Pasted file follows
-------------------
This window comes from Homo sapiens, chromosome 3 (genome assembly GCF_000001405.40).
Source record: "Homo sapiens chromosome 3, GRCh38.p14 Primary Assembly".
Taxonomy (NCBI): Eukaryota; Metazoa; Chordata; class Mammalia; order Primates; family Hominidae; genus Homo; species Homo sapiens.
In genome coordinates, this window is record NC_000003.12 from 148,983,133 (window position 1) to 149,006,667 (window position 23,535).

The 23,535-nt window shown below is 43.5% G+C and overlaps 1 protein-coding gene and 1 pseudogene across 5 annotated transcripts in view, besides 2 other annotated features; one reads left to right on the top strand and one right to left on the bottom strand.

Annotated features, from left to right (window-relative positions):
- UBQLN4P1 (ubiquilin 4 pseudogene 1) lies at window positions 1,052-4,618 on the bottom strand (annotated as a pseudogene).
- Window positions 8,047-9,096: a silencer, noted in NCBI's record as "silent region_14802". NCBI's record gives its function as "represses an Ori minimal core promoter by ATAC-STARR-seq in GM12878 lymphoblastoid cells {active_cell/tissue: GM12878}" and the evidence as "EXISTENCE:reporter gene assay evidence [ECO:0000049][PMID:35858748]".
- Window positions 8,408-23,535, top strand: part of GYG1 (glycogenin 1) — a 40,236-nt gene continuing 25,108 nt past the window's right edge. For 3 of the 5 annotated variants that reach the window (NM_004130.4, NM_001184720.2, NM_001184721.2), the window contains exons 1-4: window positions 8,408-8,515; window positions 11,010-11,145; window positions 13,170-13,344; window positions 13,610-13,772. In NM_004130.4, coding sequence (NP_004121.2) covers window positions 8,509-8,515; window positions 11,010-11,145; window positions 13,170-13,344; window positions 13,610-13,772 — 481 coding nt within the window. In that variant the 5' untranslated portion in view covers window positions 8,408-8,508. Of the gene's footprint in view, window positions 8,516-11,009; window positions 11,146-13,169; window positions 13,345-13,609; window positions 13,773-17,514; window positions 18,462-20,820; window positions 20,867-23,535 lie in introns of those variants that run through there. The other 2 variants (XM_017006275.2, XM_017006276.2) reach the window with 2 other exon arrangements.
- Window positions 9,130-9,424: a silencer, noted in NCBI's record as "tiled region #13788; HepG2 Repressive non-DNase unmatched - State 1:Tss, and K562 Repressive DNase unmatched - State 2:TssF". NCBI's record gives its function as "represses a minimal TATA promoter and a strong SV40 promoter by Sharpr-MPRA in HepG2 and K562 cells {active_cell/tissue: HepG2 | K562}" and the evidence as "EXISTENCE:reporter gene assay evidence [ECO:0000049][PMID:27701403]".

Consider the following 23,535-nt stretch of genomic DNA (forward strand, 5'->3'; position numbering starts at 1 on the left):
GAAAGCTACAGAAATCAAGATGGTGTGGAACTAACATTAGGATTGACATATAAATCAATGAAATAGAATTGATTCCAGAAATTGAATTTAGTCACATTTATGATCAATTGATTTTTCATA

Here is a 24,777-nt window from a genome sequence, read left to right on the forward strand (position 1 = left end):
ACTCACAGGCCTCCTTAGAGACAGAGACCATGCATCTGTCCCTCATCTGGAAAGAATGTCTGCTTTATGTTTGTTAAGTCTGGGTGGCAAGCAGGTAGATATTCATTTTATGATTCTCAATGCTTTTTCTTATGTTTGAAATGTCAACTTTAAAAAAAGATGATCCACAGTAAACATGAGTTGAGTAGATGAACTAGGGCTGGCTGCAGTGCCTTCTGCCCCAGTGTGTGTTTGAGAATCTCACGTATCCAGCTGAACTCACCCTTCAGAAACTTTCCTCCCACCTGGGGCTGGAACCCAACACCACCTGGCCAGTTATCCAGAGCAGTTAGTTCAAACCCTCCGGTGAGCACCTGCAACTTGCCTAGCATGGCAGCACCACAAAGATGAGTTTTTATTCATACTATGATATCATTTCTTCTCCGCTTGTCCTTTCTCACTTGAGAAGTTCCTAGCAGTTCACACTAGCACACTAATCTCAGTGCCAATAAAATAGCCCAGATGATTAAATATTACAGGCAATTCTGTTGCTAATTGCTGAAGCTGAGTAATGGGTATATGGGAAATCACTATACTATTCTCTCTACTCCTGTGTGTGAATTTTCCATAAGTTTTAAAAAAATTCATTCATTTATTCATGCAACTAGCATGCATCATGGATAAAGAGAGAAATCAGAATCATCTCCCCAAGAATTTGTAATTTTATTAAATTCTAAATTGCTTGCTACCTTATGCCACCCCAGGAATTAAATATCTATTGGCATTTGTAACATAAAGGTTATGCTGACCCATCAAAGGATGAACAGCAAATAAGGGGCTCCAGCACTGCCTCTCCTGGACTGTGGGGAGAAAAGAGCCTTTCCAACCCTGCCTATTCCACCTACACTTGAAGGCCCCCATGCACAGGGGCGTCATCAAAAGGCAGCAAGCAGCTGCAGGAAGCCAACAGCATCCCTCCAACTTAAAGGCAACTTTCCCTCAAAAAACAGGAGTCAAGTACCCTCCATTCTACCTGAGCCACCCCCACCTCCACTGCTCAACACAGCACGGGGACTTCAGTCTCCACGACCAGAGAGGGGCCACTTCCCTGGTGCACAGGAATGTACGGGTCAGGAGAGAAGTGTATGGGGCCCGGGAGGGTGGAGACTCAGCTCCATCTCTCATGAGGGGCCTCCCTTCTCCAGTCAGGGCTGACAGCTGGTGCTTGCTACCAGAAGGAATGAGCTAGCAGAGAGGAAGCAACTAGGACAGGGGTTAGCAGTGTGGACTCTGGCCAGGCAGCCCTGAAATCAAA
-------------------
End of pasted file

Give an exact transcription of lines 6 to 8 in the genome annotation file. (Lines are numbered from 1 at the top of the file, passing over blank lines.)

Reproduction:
Annotated features, from left to right (window-relative positions):
- UBQLN4P1 (ubiquilin 4 pseudogene 1) lies at window positions 1,052-4,618 on the bottom strand (annotated as a pseudogene).
- Window positions 8,047-9,096: a silencer, noted in NCBI's record as "silent region_14802". NCBI's record gives its function as "represses an Ori minimal core promoter by ATAC-STARR-seq in GM12878 lymphoblastoid cells {active_cell/tissue: GM12878}" and the evidence as "EXISTENCE:reporter gene assay evidence [ECO:0000049][PMID:35858748]".